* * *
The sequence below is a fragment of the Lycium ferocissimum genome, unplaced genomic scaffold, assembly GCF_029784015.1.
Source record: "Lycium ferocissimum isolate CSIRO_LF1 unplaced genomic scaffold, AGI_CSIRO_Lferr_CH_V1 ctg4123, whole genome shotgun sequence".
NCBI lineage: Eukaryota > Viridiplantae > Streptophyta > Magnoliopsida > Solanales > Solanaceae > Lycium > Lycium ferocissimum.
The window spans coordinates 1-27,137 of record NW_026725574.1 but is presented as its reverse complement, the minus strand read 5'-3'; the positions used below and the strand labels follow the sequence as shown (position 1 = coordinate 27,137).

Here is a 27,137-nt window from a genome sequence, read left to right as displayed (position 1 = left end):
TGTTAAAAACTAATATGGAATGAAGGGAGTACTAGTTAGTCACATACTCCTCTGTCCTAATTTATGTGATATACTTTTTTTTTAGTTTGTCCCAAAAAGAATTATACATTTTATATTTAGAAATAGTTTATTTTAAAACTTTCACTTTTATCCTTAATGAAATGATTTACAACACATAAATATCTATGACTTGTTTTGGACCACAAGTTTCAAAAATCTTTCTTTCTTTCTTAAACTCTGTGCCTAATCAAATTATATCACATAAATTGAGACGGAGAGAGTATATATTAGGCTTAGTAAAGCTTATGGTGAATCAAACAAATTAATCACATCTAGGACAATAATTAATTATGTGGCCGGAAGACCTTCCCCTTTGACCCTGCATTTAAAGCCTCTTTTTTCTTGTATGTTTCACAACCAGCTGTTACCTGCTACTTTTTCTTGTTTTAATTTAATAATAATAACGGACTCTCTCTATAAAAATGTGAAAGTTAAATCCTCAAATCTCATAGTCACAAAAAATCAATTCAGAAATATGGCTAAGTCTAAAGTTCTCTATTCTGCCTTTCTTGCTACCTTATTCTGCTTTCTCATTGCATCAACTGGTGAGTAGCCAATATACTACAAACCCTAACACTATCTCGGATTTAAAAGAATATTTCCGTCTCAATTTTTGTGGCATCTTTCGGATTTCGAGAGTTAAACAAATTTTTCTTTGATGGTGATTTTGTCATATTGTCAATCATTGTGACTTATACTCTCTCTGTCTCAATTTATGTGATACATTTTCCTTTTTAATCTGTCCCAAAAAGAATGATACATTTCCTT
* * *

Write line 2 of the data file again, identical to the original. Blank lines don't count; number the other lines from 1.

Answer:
Source record: "Lycium ferocissimum isolate CSIRO_LF1 unplaced genomic scaffold, AGI_CSIRO_Lferr_CH_V1 ctg4123, whole genome shotgun sequence".